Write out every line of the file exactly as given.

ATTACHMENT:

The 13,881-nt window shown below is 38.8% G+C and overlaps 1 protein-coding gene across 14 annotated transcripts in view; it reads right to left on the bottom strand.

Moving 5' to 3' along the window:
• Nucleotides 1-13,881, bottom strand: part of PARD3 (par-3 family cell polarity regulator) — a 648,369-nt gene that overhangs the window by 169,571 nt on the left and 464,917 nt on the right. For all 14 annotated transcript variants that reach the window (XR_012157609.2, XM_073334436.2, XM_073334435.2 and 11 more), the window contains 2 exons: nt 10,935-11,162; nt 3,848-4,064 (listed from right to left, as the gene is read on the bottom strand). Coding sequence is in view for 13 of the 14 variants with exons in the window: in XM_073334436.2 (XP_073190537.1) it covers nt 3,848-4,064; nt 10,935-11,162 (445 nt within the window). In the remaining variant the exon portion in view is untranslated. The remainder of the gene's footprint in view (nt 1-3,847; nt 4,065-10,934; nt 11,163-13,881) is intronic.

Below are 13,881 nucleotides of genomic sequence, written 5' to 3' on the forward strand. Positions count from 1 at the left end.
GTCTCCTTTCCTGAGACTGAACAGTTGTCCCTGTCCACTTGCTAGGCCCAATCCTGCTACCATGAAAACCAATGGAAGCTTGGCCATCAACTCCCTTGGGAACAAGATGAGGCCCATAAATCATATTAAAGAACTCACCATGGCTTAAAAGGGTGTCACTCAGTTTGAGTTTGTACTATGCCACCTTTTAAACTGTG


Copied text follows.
The 13,881-nt window shown below is 38.8% G+C and overlaps 1 protein-coding gene across 14 annotated transcripts in view; it reads right to left on the bottom strand.

Moving 5' to 3' along the window:
• Nucleotides 1-13,881, bottom strand: part of PARD3 (par-3 family cell polarity regulator) — a 648,369-nt gene that overhangs the window by 169,571 nt on the left and 464,917 nt on the right. For all 14 annotated transcript variants that reach the window (XR_012157609.2, XM_073334436.2, XM_073334435.2 and 11 more), the window contains 2 exons: nt 10,935-11,162; nt 3,848-4,064 (listed from right to left, as the gene is read on the bottom strand). Coding sequence is in view for 13 of the 14 variants with exons in the window: in XM_073334436.2 (XP_073190537.1) it covers nt 3,848-4,064; nt 10,935-11,162 (445 nt within the window). In the remaining variant the exon portion in view is untranslated. The remainder of the gene's footprint in view (nt 1-3,847; nt 4,065-10,934; nt 11,163-13,881) is intronic.

Below are 13,881 nucleotides of genomic sequence, written 5' to 3' on the forward strand. Positions count from 1 at the left end.
GTCTCCTTTCCTGAGACTGAACAGTTGTCCCTGTCCACTTGCTAGGCCCAATCCTGCTACCATGAAAACCAATGGAAGCTTGGCCATCAACTCCCTTGGGAACAAGATGAGGCCCATAAATCATATTAAAGAACTCACCATGGCTTAAAAGGGTGTCACTCAGTTTGAGTTTGTACTATGCCACCTTTTAAACTGTG